When is it appropriate and fair to dismissal an employee for theft?

The case of David Dawson v Qantas Airways Limited is an interesting examination of the law, and an example of the dangers of proceeding to arbitration of a matter.

Mr Dawson was a flight attendant with an unblemished record for Qantas for 28 years. He was 50 years old at the time of the arbitration.

After a domestic flight, a random search found he had removed Qantas property from the aircraft – namely a mini bottle of gin, two mini bottles of vodka, a can of beer, and a bottle of beer. The alcohol was concealed about his person or in his bag.

During the ensuing investigation, he attempted to mislead or deceive Qantas about how the alcohol came to be in his possession, in contravention of a clear written policy that no company property can be removed from an aircraft. In particular, he told the investigator that his wife had obtained the miniature bottle of gin at a hotel the day prior to the flight. When the investigator followed this up, it turned out the hotel didn’t sell miniature bottles of alcohol.

After a ‘show cause’ process, his employment was terminated for two reasons:

  • Stealing alcohol that was Qantas property; and
  • Attempting to deceive Qantas during the investigation.

Mr Dawson argued that termination was disproportionate to the offence under the circumstances. He also argued that another employee who had been found with Qantas chocolates during the same search had not had her employment terminated, and that the inconsistent treatment rendered his dismissal unfair.

The decision by the FWC in the first instance was that the dismissal was not unreasonable, because there had been a valid reason, and the theft had occurred. And the dismissal was not unjust because Qantas followed a fair process. However, the Commission found that the dismissal was harsh, based on the following factors:

  • His 28 years of unblemished service for Qantas as a long-haul flight attendant.
  • The small value of the items stolen.
  • The Applicant’s age of 50 meant it would be difficult to get another job, certainly as a flight attendant.
  • Although he gave an incorrect explanation, he did correct it.
  • He had a number of medical and family issues prior to the incident.

The Commission awarded Mr Dawson 26 weeks’ pay, the maximum compensation that can be awarded in the jurisdiction.

Qantas successfully appealed the decision. A Full Bench of the Commission decided that termination was not unfair. Primarily, the Full Bench decided that the description by the Commissioner at first instance of the attempt to mislead the investigation as an ‘incorrect explanation’ understated the severity of the events. The Full Bench emphasised that Mr Dawson only came clean when directly confronted by the investigator’s findings regarding how the alcohol came into his possession. The relatively trivial value of the items stolen was not considered a factor weighing in favour of Mr Dawson.

The Full Bench also said:

“We note the Applicant has been a long serving employee of the Respondent for 28 years and that, at 50 years of age, it may be difficult to gain employment as a flight attendant. Further, we empathise with the personal, family and financial circumstances of the Applicant. However, we are not satisfied that those circumstances outweigh the prohibited conduct the Applicant engaged in when employed by the Respondent. Additionally, the assertion that other employees were allowed to go to the toilets with their bags prior to the search being undertaken, even if accepted, does not detract from the fact that the Applicant removed the alcohol from the aircraft and misled the Respondent during its investigations.”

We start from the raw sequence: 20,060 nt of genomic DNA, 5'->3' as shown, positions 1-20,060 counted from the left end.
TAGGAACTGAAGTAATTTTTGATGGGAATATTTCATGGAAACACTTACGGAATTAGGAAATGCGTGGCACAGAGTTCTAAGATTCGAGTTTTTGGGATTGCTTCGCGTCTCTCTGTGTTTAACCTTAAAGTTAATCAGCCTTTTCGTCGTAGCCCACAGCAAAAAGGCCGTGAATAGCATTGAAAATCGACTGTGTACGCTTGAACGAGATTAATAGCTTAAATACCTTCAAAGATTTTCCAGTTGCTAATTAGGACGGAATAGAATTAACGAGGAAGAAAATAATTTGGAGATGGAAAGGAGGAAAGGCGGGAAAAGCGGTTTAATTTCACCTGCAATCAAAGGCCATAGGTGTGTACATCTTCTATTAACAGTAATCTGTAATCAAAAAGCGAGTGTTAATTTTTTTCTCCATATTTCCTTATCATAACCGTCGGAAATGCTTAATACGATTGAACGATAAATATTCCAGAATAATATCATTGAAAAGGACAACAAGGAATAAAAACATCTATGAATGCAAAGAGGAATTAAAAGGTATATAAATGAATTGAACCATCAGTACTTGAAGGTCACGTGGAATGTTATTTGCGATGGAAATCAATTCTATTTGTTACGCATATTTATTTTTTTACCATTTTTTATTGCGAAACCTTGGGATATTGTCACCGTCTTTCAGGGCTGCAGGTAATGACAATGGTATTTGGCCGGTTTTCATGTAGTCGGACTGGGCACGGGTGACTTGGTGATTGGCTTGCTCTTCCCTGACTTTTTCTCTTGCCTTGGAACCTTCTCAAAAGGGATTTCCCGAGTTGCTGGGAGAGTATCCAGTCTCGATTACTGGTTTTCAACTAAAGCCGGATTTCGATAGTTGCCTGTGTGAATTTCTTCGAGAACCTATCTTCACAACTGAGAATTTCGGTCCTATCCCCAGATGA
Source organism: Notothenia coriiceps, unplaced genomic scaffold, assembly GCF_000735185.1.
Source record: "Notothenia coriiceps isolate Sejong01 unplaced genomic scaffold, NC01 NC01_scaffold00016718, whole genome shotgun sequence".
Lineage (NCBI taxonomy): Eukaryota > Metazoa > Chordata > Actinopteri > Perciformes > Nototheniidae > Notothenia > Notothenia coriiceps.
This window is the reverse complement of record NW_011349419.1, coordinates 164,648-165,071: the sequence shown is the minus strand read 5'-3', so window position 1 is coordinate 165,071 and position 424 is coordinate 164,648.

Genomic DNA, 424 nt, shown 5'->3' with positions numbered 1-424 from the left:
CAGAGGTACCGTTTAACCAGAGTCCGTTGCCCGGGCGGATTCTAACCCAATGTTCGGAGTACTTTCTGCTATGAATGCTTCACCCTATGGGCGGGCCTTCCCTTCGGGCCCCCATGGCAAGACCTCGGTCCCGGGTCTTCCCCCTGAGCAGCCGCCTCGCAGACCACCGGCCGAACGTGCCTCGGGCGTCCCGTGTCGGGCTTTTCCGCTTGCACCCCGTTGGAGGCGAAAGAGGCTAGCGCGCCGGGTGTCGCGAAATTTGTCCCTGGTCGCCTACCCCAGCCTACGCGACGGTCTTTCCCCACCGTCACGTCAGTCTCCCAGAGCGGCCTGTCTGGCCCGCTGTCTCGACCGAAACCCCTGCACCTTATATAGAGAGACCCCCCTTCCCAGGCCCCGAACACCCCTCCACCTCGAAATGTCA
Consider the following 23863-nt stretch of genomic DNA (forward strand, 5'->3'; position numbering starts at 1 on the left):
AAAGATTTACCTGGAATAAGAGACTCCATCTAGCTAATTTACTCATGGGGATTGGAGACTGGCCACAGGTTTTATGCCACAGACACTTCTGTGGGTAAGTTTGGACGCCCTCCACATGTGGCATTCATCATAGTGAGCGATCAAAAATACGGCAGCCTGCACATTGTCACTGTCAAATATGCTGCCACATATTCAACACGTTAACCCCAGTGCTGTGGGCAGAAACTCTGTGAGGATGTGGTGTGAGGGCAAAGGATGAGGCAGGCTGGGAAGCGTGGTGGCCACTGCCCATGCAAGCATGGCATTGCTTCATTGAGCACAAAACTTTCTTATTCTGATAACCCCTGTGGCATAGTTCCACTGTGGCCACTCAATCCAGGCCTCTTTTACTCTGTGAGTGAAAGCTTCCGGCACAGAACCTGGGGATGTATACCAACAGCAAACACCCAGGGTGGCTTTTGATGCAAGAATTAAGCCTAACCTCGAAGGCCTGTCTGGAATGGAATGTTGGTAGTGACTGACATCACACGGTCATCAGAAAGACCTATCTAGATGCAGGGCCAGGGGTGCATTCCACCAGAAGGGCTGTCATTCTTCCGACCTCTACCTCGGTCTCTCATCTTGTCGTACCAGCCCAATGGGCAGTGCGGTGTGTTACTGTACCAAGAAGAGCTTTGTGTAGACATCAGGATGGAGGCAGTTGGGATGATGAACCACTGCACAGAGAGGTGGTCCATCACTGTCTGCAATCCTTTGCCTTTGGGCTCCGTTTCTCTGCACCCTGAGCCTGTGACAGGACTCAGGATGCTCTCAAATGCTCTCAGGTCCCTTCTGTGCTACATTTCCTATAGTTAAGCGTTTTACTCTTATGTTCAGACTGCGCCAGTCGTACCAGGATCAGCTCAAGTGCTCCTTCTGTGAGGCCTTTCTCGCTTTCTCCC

So in November 2016, Mr Dawson won his unfair dismissal claim and was awarded 26 weeks’ compensation, but by March 2017, he had lost his unfair dismissal claim, and would have been left with his (likely) significant legal expenses.

What should you do if you believe that an employee has stolen from the business?

There are a number of steps that need to be taken, most of them critical, if you are considering dismissing an employee for theft.

  • Stand the employee down on pay while you investigate.
  • Gather any evidence you have, including speaking to witnesses and viewing CCTV footage, that proves that the conduct occurred.
  • Invite the employee to a meeting and let them know before the meeting that they will be required to answer serious allegations of theft, and that they may bring a support person to the meeting.
  • At the meeting, explain the allegations, put the evidence to the employee (including showing them any footage), and give the employee a genuine opportunity to give you an explanation.
  • If the employee gives you an explanation that doesn’t involve theft, you need to investigate the employee’s explanation, e.g. if the employee says that they had been authorised to remove property, find out by whom, and interview that person specifically about the employee’s assertion.
  • If you come to the conclusion that the employee did steal from you, best practice is to engage in a ‘show cause’ process, where you invite the employee to address you on the question of appropriate disciplinary outcome.

Emma Watt is an independent industrial relations consultant who has, for more than 20 years, provided advice and assistance to employers in the timber industry. She has also worked as an unfair dismissal conciliator with the Fair Work Commission. Emma is very keen to ensure that employers know their rights and obligations, so they can sleep well at night!